Clin Mol Hepatol > Volume 28(4); 2022 > Article
Cho, Lee, Kim, Song, Lee, and Kim: Forms of cholangitis to be considered after SARS-CoV-2 infection
Dear Editor,
When the guideline concerning the management strategy for patients with liver disease amid the severe acute respiratory syndrome-coronavirus-2 (SARS-CoV-2) pandemic were published, limited data were available regarding the extent of liver disease in SARS-CoV-2 infection [1,2]. Hence, our interest was piqued when reading the report of a patient who was diagnosed with primary biliary cholangitis after coronavirus disease 2019 (COVID-19) infection [3].
COVID-19-associated liver disease is defined as any liver injury occurring during the course and treatment of COVID-19 patients, with or without pre-existing liver disease [4]. Among these, few reports exist on cholangitis in COVID-19-infected patients with two distinct disease entities: an autoimmune disease with the characteristics of primary biliary cholangitis and cholangiopathy that resembles secondary sclerosing cholangitis.
Reports on autoimmune cholangitis are rare, as is the case in this study [3]. Bartoli et al. [5] reported a case of a 47-year-old woman who developed Guillain-Barre syndrome during intensive care for a SARS-CoV-2 infection, followed by an increase in alkaline phosphatase (ALP). Although there were no abnormalities on liver ultrasound and magnetic resonance imaging, antinuclear antibodies and antimitochondrial antibodies were highly positive. Liver biopsy results were compatible with the diagnosis of primary biliary cholangitis [5]. In addition to the authors’ previous report on a patient with autoimmune hepatitis overlapping with primary biliary cholangitis [6], Singh et al. [7] also reported a 57-year-old man who developed hypergammaglobulinemia with elevated aspartate aminotransferase, alanine aminotransferase, and γ-glutamyl transpeptidase levels. The patient tested positive for anti-mitochondrial antibody, anti-smooth-muscle antibodies, and anti-double-stranded DNA antibodies [7].
However, another disease entity with features of secondary sclerosing cholangitis has been reported. A retrospective analysis of COVID-19 patients with bile duct injury identified abnormal liver tests with serum ALP >3× the upper limit of normal value, and abnormal findings on magnetic resonance cholangiopancreatography suggested post-COVID-19 cholangiopathy as a complication to be considered in SARS-CoV-2 infection [8]. In some cases, orthotopic liver transplantation was considered for treatment [9]. Another retrospective analysis comprising 24 patients with COVID-secondary sclerosing cholangitis showed that the disease shares the same clinical phenotype, course, and risk factors among critically ill patients who develop secondary sclerosing cholangitis [10].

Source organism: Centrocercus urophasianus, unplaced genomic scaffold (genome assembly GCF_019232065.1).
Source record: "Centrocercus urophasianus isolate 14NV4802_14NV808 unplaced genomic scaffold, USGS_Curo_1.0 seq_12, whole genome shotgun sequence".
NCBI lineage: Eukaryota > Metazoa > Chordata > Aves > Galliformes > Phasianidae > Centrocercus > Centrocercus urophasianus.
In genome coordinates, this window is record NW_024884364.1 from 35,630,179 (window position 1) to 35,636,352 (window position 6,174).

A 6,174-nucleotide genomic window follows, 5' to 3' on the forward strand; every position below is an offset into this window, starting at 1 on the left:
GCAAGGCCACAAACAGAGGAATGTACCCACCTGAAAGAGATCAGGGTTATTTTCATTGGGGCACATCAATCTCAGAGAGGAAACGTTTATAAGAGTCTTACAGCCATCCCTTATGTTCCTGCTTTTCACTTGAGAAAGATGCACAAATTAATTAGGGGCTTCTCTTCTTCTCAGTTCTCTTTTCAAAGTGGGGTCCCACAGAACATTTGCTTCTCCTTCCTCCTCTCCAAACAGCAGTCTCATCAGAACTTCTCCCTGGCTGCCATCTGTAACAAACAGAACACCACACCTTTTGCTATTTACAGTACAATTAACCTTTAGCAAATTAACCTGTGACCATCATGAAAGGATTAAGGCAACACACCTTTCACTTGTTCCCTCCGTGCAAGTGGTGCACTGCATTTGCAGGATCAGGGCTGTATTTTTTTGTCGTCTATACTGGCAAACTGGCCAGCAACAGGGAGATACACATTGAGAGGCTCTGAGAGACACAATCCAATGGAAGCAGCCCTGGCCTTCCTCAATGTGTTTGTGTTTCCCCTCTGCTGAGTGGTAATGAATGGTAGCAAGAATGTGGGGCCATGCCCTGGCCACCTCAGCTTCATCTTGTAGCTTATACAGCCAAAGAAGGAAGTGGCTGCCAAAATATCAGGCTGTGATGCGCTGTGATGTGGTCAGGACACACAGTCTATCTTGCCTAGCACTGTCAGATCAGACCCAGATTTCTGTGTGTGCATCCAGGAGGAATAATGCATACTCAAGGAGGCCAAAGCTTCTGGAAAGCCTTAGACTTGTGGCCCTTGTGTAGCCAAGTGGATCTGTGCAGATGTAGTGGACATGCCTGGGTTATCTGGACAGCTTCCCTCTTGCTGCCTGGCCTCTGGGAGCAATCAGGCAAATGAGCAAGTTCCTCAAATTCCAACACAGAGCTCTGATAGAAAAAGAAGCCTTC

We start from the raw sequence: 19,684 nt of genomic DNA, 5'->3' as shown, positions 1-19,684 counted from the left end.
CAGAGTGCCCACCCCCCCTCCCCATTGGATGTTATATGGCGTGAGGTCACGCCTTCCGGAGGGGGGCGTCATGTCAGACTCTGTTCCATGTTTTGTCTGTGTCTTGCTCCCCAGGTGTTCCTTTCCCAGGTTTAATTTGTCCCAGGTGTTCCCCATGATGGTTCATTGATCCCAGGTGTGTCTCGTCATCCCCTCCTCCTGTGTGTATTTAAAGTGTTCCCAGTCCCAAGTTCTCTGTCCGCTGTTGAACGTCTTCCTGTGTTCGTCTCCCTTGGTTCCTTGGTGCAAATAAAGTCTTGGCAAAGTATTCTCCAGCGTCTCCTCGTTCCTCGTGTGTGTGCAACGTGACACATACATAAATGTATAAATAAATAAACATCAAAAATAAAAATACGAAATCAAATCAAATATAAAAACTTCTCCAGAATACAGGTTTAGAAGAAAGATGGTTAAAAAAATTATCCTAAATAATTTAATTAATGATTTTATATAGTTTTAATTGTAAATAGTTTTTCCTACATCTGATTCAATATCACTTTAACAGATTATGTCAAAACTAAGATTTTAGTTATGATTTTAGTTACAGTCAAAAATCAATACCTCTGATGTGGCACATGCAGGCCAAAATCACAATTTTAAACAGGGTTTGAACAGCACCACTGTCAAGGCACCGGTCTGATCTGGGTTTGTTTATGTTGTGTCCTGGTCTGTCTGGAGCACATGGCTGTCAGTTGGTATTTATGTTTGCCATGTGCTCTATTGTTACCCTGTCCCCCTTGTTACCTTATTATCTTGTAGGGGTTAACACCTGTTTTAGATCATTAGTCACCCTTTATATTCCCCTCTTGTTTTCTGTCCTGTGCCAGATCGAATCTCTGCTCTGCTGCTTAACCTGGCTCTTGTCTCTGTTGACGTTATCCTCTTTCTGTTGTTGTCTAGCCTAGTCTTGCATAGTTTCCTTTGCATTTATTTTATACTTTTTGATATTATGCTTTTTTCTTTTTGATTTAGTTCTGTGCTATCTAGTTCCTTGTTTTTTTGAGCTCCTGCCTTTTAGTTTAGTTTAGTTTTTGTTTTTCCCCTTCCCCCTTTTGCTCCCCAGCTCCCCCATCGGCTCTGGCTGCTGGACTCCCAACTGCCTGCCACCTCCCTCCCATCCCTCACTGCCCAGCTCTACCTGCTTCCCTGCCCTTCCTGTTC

The suggested mechanisms of liver injury in SARS-CoV-2 infection include direct cytotoxicity from active viral replication of SARS-CoV-2 in the liver, immune-mediated liver damage, hypoxic change-induced respiratory failure, vascular changes due to coagulopathy, and drug-induced liver injury [11]. The identification of CD3+ T-cells, including CD8+ T-cells, infiltrating the portal area and targeting the biliary epithelial cells, provides new insight in the pathogenesis of primary biliary cholangitis in patients with SARS-CoV-2 infection [3].
In the era after the COVID-19 pandemic, various new types of cholangiopathy have been reported. Thus, further studies investigating new aspects, namely cause, pathophysiology, disease course, treatment, and diagnostic criteria, are necessary.


Authors’ contributions
Manuscript preparation and article reviews: Cho JY, Lee YS, Kim SS, Song DS, Lee JH, Kim JH. All authors revised and approved the final version of the manuscript.
Conflicts of Interest
The authors have no conflicts to disclose.


alkaline phosphatase
coronavirus disease 2019
severe acute respiratory syndrome-coronavirus-2e


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Ji Hoon Kim

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